Everybody at least, all the parties here, plus the amicus all seem to agree on that —

Marcelino Prelo:

I think that is correct.

If that is correct, the question is how much lesser?

Marcelino Prelo:

Speaking of the waiver of the sovereign immunity, there has been over 145 years that this Court held the tribes are sovereign nations.

Notwithstanding in the quasi-sovereign at this particular time.

They still retain the independent political sovereignty that was found by the Court over 100 years ago, 82 years ago at least it has been recognized that as sovereigns are immune from suit in federal courts unless Congress and Congress has plenary power to do so, unless Congress enacts legislation saying that they can be sued, if their immunity is waived, such waiver has never been implied and we submit that it should not be at this time.

It must be an expressed waiver and Congress must spell this out.

This Court in the recent cases, Pequot tribe of Washington decided just in June again reaffirmed the common law principle of sovereign immunity.

The reasons for this principle have been pointed out are two-fold, one is because of the limited resources of the tribes to be constantly in Court defending their culture, their way of living and the other is so that they may continue to perpetuate their culture without interference from an outside alien culture if you will.

The plaintiffs in, I might point it out that there has been a half-a-million dollar judgment under the Indian Civil Rights Act in the Tenth Circuit as is pointed out by amicus, just recently.

What are the elements beside persuasion of particular cultures of it?

Marcelino Prelo:

The elements are the preservation of the culture, the preservation of the tribal cohesiveness, the unit of the tribe, their religious beliefs and to some extent their economic holdings which are as I have indicated small.

It is the overall keeping of a tribe which existed for years that it is slowly under this approach going to be destroyed.

Well, the Anglo-Saxon adversary legal system is quite inconsistent with the tradition of many Indian tribes, is it not?

Marcelino Prelo:

It is totally inconsistent I would say Your Honor.

But in so far as sovereign immunity goes that has historic roots as much as anything in the earlier years, the dealings of our country with the Indian tribes were very similar to the dealings of our country with the Government of England or France?

Marcelino Prelo:

That is correct Your Honor —

As separate nations and made treaties with them.

Marcelino Prelo:

And that this was done because we were on —

And sovereign immunity has its historic roots in that concept of what Indian nations were and the Indian Tribes were?

Marcelino Prelo:

Based on the more equal footing.

At that time the tribes were stronger compared to what they are today, as compared to the United States and it was beneficial to this country to make such treaties and agreements and we should continue to honor these.

But that regime was pretty well destroyed, was it not by that 1870 or 71 statute?

It used to be that treaties has to be ratified only by the Senate and the House complained of that fact in the late 60’s?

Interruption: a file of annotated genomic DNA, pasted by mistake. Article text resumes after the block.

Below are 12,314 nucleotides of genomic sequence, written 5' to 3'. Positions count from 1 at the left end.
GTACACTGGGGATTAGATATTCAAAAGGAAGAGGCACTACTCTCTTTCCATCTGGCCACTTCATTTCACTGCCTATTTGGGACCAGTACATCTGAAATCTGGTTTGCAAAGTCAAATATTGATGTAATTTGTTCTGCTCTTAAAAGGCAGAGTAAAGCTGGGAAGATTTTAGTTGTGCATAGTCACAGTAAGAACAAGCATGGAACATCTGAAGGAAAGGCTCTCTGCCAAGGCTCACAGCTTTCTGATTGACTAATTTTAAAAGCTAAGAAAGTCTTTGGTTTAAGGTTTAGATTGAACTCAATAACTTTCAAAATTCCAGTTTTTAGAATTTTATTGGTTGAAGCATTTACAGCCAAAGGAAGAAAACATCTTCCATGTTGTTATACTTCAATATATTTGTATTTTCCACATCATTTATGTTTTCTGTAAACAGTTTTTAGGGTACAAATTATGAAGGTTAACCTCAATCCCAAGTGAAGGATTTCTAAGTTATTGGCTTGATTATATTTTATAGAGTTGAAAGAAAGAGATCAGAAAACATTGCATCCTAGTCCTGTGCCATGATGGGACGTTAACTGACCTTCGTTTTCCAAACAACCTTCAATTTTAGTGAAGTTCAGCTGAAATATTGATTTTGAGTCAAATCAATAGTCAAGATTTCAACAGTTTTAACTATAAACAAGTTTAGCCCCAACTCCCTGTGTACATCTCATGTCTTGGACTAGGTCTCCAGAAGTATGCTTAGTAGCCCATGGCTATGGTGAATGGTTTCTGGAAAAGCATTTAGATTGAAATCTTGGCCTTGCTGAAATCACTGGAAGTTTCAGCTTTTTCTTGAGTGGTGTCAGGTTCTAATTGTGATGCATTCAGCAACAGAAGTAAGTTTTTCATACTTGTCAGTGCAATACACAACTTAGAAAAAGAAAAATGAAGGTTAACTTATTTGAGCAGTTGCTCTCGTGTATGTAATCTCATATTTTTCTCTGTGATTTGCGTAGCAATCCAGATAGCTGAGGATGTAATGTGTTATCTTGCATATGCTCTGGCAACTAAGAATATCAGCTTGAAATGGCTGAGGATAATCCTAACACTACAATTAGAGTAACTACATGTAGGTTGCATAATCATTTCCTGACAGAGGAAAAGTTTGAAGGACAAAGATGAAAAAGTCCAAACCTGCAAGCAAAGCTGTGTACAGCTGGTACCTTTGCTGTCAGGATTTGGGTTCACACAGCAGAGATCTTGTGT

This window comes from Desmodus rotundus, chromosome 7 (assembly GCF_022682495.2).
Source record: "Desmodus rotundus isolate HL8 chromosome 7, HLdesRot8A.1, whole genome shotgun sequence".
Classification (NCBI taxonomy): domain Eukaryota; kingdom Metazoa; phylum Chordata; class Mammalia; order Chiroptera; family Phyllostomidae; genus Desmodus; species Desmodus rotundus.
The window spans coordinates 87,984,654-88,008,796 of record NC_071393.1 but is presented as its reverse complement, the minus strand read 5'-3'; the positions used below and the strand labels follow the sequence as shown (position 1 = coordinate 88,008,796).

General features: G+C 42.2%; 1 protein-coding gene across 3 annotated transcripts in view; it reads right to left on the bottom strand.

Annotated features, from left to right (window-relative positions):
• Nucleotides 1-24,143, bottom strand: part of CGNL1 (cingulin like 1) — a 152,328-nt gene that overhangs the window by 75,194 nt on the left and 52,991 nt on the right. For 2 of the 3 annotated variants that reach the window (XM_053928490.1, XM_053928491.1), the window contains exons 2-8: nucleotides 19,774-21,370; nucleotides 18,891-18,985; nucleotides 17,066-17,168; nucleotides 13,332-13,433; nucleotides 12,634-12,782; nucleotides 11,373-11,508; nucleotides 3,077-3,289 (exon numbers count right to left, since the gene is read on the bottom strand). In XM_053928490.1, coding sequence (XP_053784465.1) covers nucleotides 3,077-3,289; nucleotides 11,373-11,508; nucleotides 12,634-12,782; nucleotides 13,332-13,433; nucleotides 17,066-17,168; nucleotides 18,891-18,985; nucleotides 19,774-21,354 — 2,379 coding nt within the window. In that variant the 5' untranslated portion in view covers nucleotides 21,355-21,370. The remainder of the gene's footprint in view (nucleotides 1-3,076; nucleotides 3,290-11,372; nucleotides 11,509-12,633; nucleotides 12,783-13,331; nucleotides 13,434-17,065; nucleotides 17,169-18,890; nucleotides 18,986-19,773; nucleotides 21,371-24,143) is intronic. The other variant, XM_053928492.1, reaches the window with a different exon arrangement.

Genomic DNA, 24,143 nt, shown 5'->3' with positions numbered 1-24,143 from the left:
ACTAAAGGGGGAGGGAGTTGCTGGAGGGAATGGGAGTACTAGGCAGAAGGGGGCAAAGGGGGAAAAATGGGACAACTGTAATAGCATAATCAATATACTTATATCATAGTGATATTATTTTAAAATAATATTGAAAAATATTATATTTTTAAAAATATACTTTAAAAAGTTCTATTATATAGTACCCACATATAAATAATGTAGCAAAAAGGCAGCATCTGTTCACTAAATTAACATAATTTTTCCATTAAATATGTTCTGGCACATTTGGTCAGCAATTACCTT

Marcelino Prelo:

Well, I would not argue that treaties would be entered into this particular time, Your Honor.

Well, to the extent that there are some sovereignties, as no longer that this situation.

Well, as it works in the concept to reflect in this Court’s decision in Worcester v. Georgia?

Marcelino Prelo:

Worcester v. Georgia.

Which within the last two or three times on opinion for the Court by Mr. Justice Marshall was given a good deal of to waive that that whole concept?

Marcelino Prelo:

Going on Your Honor, if there is a waiver it must be expressed and should not be implied.

We were talking about the reasons for it, again the plaintiffs have not told us how they would propose to limit judgments to equitable relief and not have money judgments.

The waiver also, I might point out would have an excessive workload for the courts that the courts may not be geared to and it would do unduly interfere with tribal law and order systems.

This was considered —

Part of the argument is that the Civil Rights Act clearly intended to protect individuals from tribal Governments in some respects —

Marcelino Prelo:

Your Honor, my argument no that is the intention primarily was to avoid criminal type lack of due process in the tribal courts, that was the the bulk of a legislative history there are other mentions with budgeting.

Could you tell me whether tribal court have any authority to invalidate a tribal ordinance on the grounds that it was inconsistent with the Civil Rights Act?

Marcelino Prelo:

If they did not the Secretary of the Interior would definitely —

I know, but I did not ask you whether they would or not.

Do they have the authority of invalidating an ordinance or are they just supposed to enforce an ordinance the way it is written?

Marcelino Prelo:

I missed the initial thoughts what —

Whether they have the authority to say that we know what the ordinance says but we refuse to enforce it because it is invalid.

Do they have the power of judicial review?

And do they have the power to say this ordinance is inconsistent with the Civil Rights Act and therefore it is invalid?

Marcelino Prelo:

Do the courts have that authority?

The tribal courts?

Marcelino Prelo:

The tribal courts do not.

Well, the tribal courts could certainly change this ordinance because they have that authority under the constitution.

They did not —

Marcelino Prelo:

To make it —

Under the tribal constitution?